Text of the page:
Thrilling Turkey Facts
With the arrival of another (American) Thanksgiving, it’s time to trot out the turkey facts. This day of thanks is, after all, known as Turkey Day.
An overwhelming majority of turkeys polled feel that Thanksgiving is not actually Turkey Day. In fact, it seems a lot more like Anti-Turkey Day. Yes, the Wild Turkey is North America’s largest game bird. However, Meleagris gallopavo has a lot more going for it than tasty, tryptophan-laced flesh:
- Turkeys are social birds and in winter often separate into three distinct groups: adult males (toms), young males (jakes), and females (hens) of all ages.
- Wild turkey populations dwindled to fewer than 30,000 birds by the 1930s due to habitat destruction and unregulated shooting. Today, there are probably more than 7 million wild turkeys. They can be found in every state except Alaska (but see the comments below!)
- Wild turkeys can fly for short distances up to 55 miles per hour. They can run as fast as 20 miles per hour. Commercially raised turkeys cannot fly.
- Turkeys’ heads change colors when they become excited.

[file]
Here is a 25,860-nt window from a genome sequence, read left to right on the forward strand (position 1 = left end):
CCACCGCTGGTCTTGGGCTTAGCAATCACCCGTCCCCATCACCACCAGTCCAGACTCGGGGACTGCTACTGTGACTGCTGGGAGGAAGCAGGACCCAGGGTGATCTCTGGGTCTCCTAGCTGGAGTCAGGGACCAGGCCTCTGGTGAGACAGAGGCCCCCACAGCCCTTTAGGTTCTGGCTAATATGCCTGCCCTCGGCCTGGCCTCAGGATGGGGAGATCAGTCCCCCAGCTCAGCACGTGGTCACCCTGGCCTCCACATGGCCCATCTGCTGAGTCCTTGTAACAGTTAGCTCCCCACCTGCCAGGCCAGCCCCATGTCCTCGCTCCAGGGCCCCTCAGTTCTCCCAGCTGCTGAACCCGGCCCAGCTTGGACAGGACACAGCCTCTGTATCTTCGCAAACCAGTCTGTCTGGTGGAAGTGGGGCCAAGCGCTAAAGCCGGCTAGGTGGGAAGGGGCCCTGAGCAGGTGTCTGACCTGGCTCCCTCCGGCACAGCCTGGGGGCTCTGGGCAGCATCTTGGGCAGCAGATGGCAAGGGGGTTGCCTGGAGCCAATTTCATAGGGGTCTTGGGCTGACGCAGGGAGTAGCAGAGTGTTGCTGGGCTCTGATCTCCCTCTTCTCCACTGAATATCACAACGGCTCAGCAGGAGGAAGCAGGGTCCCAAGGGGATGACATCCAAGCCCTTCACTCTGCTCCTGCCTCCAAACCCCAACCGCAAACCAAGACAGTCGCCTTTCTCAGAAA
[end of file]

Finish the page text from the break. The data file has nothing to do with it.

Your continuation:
- Male turkeys are sometimes called gobblers, which makes sense because they gobble. Hens don’t gobble. They make a clicking noise.
- During the spring, a male wild turkey’s physical appearance changes: his head turns a brilliant red, white and blue color. He can often be seen puffed up, tail feathers fanned out and his wings dragging on the ground. This display is called strutting and the purpose of this display is to attract hens for breeding
- The fleshy growth under a turkey’s throat is called a wattle. Turkeys also have a long, red, fleshy area that grows from the forehead over the bill called a snood. This is not to be confused with the highly addictive computer game with the same name.
- Turkeys can have heart attacks. During U.S. Air Force test runs in breaking the sound barrier, nearby turkeys dropped dead from sudden cardiac arrest.
- The ballroom dance the “turkey trot” was named for the short, jerky steps that turkeys take.
- Turkeys can see in color but have poor night vision.
- Benjamin Franklin disapproved of the selection of the Bald Eagle as our national bird, calling it “a Bird of bad moral Character.” He much preferred the Wild Turkey, saying, “For the Truth the Turkey is in Comparison a much more respectable Bird, and withal a true original Native of America… He is besides, though a little vain and silly, a Bird of Courage, and would not hesitate to attack a Grenadier of the British Guards who should presume to invade his Farm Yard with a red Coat on.”
Happy Thanksgiving from all of us at 10,000 Birds!